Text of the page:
Fugitive on the loose doesn't stop shredders skiing on Big Bear Mountain
A mid-February blizzard brought thick snow to the slopes of Bear Mountain, which tempted skiiers and snowboarders despite the escaped murder suspect thought to be lurking in the surrounding woods.
When the hunt for deadly fugitive and former LAPD officer Christopher Dorner moved from Irivine to the LA mountain town of Big Bear, schools closed, local shops were boarded up but ski resorts stayed defiantly open.
Even though Dorner was thought to be hiding in a cabin in the nearby woods, Bear Mountain only shut down for one session and Snow Summit, a thousand feet down, didn't close at all. The chance to take advantage of the blizzard, which brought 24 inches of fresh powder, the highest single snowfall of the season, distracted shredders from the possibilty of bumping into Dorner.
Police suspect that Dorner went on a killing spree on the 3rd of Feburary in Irvine. They found his fire-gutted truck next to Big Bear Lake four days later, and the manhunt began. Dorner was found on Feburary 12th, barricaded in a mountain cabin. When authorities tried to smoke him out with pyrotechnics, the cabin caught fire and it took several days to identify Dorner's body among the ashes.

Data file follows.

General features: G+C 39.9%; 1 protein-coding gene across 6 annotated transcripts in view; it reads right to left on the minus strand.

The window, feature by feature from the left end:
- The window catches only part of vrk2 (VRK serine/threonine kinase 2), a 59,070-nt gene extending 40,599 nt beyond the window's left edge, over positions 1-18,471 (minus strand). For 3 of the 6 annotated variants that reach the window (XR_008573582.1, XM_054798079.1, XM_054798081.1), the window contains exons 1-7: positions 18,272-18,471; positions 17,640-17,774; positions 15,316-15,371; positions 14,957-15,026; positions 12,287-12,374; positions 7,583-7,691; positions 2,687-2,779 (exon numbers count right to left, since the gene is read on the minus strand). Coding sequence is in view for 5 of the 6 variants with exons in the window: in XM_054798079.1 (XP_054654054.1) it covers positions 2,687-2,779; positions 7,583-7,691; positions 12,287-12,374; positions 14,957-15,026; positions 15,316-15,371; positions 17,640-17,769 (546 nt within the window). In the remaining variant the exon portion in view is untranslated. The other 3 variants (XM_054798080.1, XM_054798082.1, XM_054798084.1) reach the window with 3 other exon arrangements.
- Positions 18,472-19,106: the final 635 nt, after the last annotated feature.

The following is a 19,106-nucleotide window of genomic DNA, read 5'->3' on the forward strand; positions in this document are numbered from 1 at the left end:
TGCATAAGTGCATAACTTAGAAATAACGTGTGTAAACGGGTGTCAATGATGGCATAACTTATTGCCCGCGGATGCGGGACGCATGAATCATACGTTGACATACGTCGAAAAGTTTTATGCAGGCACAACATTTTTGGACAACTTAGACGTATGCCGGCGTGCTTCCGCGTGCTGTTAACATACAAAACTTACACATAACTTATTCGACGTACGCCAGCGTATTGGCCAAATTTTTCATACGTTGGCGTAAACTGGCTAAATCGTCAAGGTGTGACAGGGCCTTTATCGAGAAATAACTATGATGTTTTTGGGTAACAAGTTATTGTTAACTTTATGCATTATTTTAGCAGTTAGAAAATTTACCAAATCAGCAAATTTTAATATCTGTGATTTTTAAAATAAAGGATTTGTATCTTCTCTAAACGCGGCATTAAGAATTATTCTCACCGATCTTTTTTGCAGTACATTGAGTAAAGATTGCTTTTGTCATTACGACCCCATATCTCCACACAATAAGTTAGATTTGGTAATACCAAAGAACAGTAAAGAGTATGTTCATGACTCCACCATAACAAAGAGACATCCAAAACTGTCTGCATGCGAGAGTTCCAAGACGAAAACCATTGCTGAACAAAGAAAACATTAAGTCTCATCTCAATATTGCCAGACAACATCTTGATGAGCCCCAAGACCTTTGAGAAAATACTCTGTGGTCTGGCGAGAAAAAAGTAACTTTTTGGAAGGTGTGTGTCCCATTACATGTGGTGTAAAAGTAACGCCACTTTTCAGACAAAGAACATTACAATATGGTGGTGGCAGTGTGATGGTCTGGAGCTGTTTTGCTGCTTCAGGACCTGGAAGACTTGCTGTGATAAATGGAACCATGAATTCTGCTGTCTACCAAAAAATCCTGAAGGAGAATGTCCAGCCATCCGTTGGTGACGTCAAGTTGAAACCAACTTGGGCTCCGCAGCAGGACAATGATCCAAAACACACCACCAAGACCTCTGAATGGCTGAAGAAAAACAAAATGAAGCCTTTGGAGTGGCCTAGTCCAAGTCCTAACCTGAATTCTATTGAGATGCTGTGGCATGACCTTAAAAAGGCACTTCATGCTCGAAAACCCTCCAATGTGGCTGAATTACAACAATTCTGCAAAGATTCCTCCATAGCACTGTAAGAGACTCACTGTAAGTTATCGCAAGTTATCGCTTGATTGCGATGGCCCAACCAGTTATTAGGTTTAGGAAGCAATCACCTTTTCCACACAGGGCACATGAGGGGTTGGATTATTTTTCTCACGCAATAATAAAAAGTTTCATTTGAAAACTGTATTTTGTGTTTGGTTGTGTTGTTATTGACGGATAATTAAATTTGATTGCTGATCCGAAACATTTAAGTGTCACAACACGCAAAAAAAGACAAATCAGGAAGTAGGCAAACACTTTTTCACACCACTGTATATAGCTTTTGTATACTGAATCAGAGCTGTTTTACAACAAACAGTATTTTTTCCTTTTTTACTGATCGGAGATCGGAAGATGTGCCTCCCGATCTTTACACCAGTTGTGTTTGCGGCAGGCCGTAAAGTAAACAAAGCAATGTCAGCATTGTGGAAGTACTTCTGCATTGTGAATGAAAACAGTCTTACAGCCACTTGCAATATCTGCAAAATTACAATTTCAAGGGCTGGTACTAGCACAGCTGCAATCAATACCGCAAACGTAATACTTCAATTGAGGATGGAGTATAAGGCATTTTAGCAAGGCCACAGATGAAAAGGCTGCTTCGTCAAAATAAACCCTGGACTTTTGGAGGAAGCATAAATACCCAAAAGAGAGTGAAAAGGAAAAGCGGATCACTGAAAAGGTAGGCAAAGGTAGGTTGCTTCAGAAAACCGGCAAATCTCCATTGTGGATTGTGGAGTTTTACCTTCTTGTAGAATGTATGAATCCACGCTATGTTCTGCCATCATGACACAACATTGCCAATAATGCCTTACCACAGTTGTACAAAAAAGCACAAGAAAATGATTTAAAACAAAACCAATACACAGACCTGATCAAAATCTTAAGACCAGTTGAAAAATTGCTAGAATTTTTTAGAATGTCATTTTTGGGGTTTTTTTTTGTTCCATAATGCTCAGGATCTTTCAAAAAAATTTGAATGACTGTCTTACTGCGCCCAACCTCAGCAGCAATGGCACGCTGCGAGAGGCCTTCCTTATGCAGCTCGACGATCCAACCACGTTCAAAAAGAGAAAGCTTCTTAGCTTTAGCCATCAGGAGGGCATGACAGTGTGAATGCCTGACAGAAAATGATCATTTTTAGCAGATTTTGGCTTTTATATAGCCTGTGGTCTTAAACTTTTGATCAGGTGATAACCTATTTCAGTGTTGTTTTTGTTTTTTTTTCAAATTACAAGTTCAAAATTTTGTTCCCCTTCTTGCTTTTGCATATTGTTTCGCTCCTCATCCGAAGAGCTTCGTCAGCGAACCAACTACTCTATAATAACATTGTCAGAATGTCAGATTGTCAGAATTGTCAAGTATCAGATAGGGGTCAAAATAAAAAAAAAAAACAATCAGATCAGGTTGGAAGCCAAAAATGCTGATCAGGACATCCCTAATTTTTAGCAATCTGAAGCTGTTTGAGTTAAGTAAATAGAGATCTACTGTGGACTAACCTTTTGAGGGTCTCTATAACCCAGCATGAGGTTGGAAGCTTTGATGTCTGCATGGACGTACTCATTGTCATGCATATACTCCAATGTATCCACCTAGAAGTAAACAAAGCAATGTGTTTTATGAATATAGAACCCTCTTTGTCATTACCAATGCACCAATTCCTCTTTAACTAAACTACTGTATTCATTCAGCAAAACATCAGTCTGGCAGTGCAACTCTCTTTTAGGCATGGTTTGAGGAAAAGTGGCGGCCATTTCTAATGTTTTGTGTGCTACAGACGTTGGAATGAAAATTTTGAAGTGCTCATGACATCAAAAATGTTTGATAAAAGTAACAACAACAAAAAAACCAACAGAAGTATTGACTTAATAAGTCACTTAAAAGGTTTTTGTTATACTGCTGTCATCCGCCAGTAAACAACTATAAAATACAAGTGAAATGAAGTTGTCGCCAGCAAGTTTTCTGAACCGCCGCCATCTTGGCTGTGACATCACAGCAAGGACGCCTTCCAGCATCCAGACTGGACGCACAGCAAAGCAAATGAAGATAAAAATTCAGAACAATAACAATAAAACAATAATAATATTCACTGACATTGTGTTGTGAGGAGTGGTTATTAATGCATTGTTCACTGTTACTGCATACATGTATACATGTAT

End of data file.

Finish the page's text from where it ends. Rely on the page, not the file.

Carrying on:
Throughout this time, on the other side of the mountain, Bear Mountain were keeping up a stream of updates on the resort's perfect conditions, whilst the media issued frantic warnings about the mountain lockdown and the search for Dorner. Bear Mountain kept all runs open, including their legendary fully loaded park. Among the treats for expert riders that Red Bull Plaza offers are a set of 32 foot stairs, k-rails, a marble ledge and a billboard wall ride.
The nonchalant shredders doing their thing whilst the nation looked on anxiously fits the devil may care attitude that unites skiiers and boarders. In Southern California, even high up in the mountains, you can't afford to miss a single snow day. After all, who knows? A crazed gunman might shoot you down at any moment.